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Japan's consumer prices up 1.3% year-on-year in March

14 Comments

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14 Comments
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Hmmmm. hope they can control it once it gets started.

1 ( +1 / -0 )

Don't forget to stick another 3% on that for the sales tax increase. Let's hope Japan joins the TPP soon to give is consumers a break from over-inflated and fixed prices.

3 ( +4 / -1 )

It is 'forced' inflation so naturally it has to go up.

3 ( +3 / -0 )

Demand for household goods in March picked up because of the April 1 tax increase. Will be interesting to see the figures for April and beyond.

2 ( +2 / -0 )

As I work for myself I am putting up my prices-when I explain this to my customers they agree with me-I have slashed my prices to the bone but when it comes to my own fixed expenses I have to cover them so...........

0 ( +0 / -0 )

This is good. Japan needs some moderate inflation after a decade and a half of deflation.

-2 ( +1 / -3 )

That is excellent news considering my salary went down and 80 workers will be laid off from my factory. Inflation will really help us out.

2 ( +4 / -2 )

The usual fudging of numbers by the government in order to make the people think that politicians are doing something.

What they don't tell you is that deflation is only bad for thr government, and not the people. In a deflationary cycle, the value of people's money increases, and prices decrease. The purchasing power of your savings increases as well, meaning that the $2000 ypu put away 25 years ago is still worth at least $2000, whereas under "healthy" inflation, your $2000 savings would erode to $900 in spending power over the same time.

The reason that Japan and other developed countries are pushing inflation is because without it, they are limiting how much money they can continue to borrow and spend. The national debts of deveoped nations are not tied to the rate of inflation, so at a rate of say 2% per year, they can inflate away a fair amount of their debt over time. This is a disengenuous practice, and it encourages governments to borrow and spend irresponsibly, and at the expense of the value of our money.

Inflation helps the debtor, and harms the creditor. In the past, governments caused inflation by reducing the purity of the gold and silver coins which were the money of the time, allowing them to pay their debts using less of their gold and silver. How much real silver is actually in a £1 coin today? Now that countries use currency instead if money, they manipulate the value by controlling the supply. And governments of today are just like those of old, driving down the value of our money so they can spend more.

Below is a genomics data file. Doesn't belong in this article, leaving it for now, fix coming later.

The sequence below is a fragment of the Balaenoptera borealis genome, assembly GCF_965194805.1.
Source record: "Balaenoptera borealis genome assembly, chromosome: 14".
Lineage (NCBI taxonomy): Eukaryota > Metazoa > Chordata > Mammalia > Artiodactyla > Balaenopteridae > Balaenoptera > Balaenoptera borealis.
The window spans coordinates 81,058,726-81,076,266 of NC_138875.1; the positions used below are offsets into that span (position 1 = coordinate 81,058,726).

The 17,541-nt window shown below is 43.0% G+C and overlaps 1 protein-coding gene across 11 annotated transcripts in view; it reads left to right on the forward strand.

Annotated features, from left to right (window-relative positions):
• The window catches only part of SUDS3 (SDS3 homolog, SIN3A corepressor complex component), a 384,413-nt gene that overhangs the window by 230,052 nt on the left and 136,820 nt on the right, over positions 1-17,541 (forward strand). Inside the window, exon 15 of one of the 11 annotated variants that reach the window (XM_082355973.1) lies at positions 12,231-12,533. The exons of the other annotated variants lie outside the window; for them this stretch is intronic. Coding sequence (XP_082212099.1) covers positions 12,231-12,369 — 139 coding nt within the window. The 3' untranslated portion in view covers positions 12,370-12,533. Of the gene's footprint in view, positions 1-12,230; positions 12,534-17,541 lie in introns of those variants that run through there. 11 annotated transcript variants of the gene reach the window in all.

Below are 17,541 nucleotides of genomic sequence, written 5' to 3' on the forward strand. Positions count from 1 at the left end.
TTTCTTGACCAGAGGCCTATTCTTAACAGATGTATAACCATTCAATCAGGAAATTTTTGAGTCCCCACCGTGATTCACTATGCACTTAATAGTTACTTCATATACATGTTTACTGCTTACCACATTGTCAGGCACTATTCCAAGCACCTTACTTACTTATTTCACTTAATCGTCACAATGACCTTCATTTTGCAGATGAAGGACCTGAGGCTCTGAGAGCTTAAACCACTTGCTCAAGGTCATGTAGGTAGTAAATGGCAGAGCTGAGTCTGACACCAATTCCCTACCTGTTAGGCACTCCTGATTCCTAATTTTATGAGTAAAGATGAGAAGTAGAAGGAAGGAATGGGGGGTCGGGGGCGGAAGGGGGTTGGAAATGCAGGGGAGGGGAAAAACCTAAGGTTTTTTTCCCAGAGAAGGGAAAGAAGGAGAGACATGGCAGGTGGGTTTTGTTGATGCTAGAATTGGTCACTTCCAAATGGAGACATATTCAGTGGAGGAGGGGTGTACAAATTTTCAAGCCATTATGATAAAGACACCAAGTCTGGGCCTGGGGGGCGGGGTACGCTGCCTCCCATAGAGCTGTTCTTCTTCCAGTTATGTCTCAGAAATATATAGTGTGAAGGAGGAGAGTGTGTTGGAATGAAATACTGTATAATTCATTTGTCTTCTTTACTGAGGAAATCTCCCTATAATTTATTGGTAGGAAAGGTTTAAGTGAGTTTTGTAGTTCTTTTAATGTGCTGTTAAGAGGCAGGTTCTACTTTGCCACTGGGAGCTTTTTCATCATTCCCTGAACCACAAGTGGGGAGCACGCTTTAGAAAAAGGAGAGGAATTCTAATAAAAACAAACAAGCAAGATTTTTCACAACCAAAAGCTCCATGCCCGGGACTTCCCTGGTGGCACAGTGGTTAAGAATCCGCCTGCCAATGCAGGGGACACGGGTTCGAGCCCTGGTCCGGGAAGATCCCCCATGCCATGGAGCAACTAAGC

What a scam.

4 ( +7 / -3 )

Disillusioned. Some things went up way more than 3%. For example, a vending machine fountain-type drink in our cafeteria went from 60 to 70 Yen. That is a 16.7% increase (because the machines do not take 5 yen coins). 100 Yen bottles of water went up to 110 Yen. A 10% increase. These companies are laughing all the way to the bank and Taro has less money.

2 ( +3 / -1 )

" This is good. Japan needs some moderate inflation after a decade and a half of deflation."

So, you've bought that "inflation is good" fallacy hook, line, and sinker? Would you also like to buy a nice piece of oceanfront property in Arizona?

https://en.m.wikipedia.org/wiki/Economics_in_One_Lesson

2 ( +4 / -2 )

For the life of me i cannot understand why everybody has such a hard on for inflation! We kept hearing that with deflation, people were waiting for prices to drop, so they weren't buying. Why would higher prices make them want to buy now? It sounds to me like blackmail, buy now before we raise prices higher! Thanks a lot Abenomics.

1 ( +2 / -1 )

What they don't tell you is that deflation is only bad for thr government, and not the people. In a deflationary cycle, the value of people's money increases, and prices decrease. The purchasing power of your savings increases as well, meaning that the $2000 ypu put away 25 years ago is still worth at least $2000, whereas under "healthy" inflation, your $2000 savings would erode to $900 in spending power over the same time

Value of the money increases but unless you purchase them, the deflationary cycle continues and leads to lower wages and reduced consumption. As Upgrayedd stated, what Japan needs is a moderate inflation to reverse this cycle.

-3 ( +1 / -4 )

nigelboy Apr. 26, 2014 - 03:22AM JST what Japan needs is a moderate inflation to reverse this cycle.

Even the moderate inflation won't be sustainable unless wages start to rise at the same pace. Problem in Japan is that most companies are still hesitant to raise salaries. The higher wages will help drive a durable expansion and sustain inflation. However, raising wages is a low priority for manufacturers than increasing labor productivity, improving workplace conditions for women, expanding overseas operations and postponing retirement.

2 ( +2 / -0 )

Even the moderate inflation won't be sustainable unless wages start to rise at the same pace. Problem in Japan is that most companies are still hesitant to raise salaries. The higher wages will help drive a durable expansion and sustain inflation. However, raising wages is a low priority for manufacturers than increasing labor productivity, improving workplace conditions for women, expanding overseas operations and postponing retirement.

When you consider the raise as a result of the recent Shunto coupled with the 8 month consecutive increase of part timers as reported in the Nikkei, the current inflation is definitely sustainable. And let's not forget that this was also accomplished by reduced unemployment rate as well.

-5 ( +0 / -5 )

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